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Character Sorting: Alphonse Elric

The Sorting method I'm using can be found here. Please note that if there are any discrepancies between different versions of the characters, I'm using the manga as the default.



Alphonse Elric - Hufflepuff/Ravenclaw

It was actually surprisingly hard for me to Sort Al, even though he's one of my favorite characters and I can actually relate to him more than Ed (since I know what it is to be a younger sibling whose best friend is an older brother). A lot of the confusion, I think, comes (fittingly enough) from his relationship to his brother. Al is Ed's character foil, his opposite in many ways, which is one of the reasons they make such a good team. They balance out each other's strengths and weaknesses till they become unstoppable. At the same time, because Al has grown up hero-worshipping Ed to a certain extent, he often looks to Ed for approval and adopts many of his views and habits. So sometimes, he ends up looking rather similar to Ed's shining Gryffindor/Gryffindor example. However, despite their similarities, Alphonse Elric is a very different kind of person than his brother.

First of all, I don't think anyone will have much trouble seeing that Al is a Hufflepuff Primary. He's a kind-hearted boy who wants to help everyone who crosses his path, from civilians endangered by the crazy antics the Elric brothers get involved in to stray cats stuck in the rain. Al is usually the one to take the injured or innocent to safety (like Rose or Mei, for example), not only because of the extra strength and protection his armor gives him, but also because that's what he looks for first. While Ed spearheads a futile attack on Father and fights Homunculi, Al is the one who notices that Mei is hurt and hides her in his armor to carry her to safety.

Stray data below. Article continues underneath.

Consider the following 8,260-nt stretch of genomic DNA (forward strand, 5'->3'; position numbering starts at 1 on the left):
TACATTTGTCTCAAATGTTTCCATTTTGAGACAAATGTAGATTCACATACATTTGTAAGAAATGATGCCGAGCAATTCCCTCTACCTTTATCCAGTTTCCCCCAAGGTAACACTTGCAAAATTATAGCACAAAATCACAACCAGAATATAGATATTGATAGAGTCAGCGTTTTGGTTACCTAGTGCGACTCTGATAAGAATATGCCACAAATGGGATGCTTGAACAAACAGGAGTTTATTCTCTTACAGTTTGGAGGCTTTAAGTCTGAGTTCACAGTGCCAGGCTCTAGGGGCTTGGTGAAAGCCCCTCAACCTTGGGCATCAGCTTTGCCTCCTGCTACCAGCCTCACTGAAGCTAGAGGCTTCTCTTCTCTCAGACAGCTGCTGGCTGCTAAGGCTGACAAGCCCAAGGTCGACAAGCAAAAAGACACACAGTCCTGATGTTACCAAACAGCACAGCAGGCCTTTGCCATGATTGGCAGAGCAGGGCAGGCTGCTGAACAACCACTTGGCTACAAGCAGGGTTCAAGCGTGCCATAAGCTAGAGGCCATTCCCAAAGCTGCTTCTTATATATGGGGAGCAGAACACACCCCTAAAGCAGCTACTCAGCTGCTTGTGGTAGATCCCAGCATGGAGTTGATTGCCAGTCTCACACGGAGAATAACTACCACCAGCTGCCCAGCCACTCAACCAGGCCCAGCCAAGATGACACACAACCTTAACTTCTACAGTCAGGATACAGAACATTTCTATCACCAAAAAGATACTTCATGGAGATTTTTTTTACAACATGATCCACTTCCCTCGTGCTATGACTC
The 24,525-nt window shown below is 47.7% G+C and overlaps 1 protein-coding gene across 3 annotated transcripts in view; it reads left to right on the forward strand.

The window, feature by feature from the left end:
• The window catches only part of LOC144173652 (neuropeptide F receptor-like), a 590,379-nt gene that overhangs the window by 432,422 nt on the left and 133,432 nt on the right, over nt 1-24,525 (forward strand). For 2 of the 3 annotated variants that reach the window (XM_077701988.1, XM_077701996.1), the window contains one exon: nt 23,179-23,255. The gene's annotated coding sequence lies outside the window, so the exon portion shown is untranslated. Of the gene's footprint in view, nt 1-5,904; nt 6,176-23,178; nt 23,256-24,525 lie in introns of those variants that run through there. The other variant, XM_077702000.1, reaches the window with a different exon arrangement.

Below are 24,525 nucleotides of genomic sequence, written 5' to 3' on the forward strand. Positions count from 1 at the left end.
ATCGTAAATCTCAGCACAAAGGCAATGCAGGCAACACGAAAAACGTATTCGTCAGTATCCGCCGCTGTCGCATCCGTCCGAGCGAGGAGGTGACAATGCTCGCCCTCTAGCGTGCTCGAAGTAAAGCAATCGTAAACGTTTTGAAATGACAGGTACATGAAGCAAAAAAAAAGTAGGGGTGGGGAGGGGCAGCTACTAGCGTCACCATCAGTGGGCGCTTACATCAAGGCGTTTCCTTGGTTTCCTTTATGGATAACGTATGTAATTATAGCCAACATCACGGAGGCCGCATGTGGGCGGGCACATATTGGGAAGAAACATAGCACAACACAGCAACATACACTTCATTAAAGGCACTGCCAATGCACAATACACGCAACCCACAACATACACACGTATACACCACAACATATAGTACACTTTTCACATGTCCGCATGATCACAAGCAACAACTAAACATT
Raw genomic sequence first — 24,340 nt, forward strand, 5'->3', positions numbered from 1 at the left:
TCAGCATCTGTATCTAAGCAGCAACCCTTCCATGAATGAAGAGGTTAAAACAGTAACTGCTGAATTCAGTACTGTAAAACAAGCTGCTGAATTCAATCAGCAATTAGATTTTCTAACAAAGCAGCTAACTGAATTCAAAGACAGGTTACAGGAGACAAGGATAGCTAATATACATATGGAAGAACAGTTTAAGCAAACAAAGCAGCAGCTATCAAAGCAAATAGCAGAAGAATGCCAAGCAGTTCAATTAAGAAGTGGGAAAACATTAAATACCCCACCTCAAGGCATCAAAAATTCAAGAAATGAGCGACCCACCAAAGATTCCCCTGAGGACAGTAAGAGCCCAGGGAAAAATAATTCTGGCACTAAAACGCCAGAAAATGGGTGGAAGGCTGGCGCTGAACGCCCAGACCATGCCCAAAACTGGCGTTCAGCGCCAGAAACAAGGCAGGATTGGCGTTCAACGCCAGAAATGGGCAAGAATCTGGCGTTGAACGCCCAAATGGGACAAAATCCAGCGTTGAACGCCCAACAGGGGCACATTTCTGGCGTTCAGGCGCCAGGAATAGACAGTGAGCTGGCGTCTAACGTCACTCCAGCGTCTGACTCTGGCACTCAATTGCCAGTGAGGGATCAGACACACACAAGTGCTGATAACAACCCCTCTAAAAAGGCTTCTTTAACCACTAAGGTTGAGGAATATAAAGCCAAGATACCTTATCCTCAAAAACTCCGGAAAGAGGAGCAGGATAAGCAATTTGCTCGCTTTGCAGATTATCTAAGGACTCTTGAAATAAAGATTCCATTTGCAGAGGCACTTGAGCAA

I think one of the main differences between Ed and Al can be found in their different Primaries. Even though it's played for laughs, their disagreement about stray cats is actually very telling about their priorities. To Ed, anything that doesn't help them achieve their goal is just a distraction, and needs to be gotten rid of, so he refuses to let Al help the stray cats he always finds. But Al doesn't see their goal as the single most important thing in his life. Though he has as much determination and resolve as Ed to see their bodies restored, he knows that people (and even cats) are ultimately more important. So he'll take the time to save stray animals, carry innocent victims to safety, and make sure that a collapsed Xingese prince gets a bite to eat.

For a while, I was stuck on whether Al's concern for other people was a Hufflepuff's loyalty to people in general, or whether it was part of the moral perspective he adopted from his brother, or even part of a worldview he constructed partly from Ed's influence and partly from his own observations. But the time someone's Primary shines through the most is when they're under stress. Put someone in a desperate situation, where he has to choose between a rock and a hard place, and you'll find out what he's really made of. The scene that came to mind for Al was when Kimbley breaks Pride free of his stone prison and attacks Al and his friends. Al tries bravely to fight back, but Pride is just too powerful. Al finds himself in an obscuring cloud of dust, without his legs, trying to drag the wounded Heinkel to safety even though he knows it's only a matter of time before Kimbley and Pride find them and kill them all. Heinkel says to leave him behind, but of course he doesn't. Then Heinkel presents him with a terrible dilemma: He has a Philosopher's Stone, which will allow Al to fight back. But of course, Philosopher's Stones are made with the souls of human beings, and Ed and Al had already decided long ago that they couldn't use other people's lives for their own gain.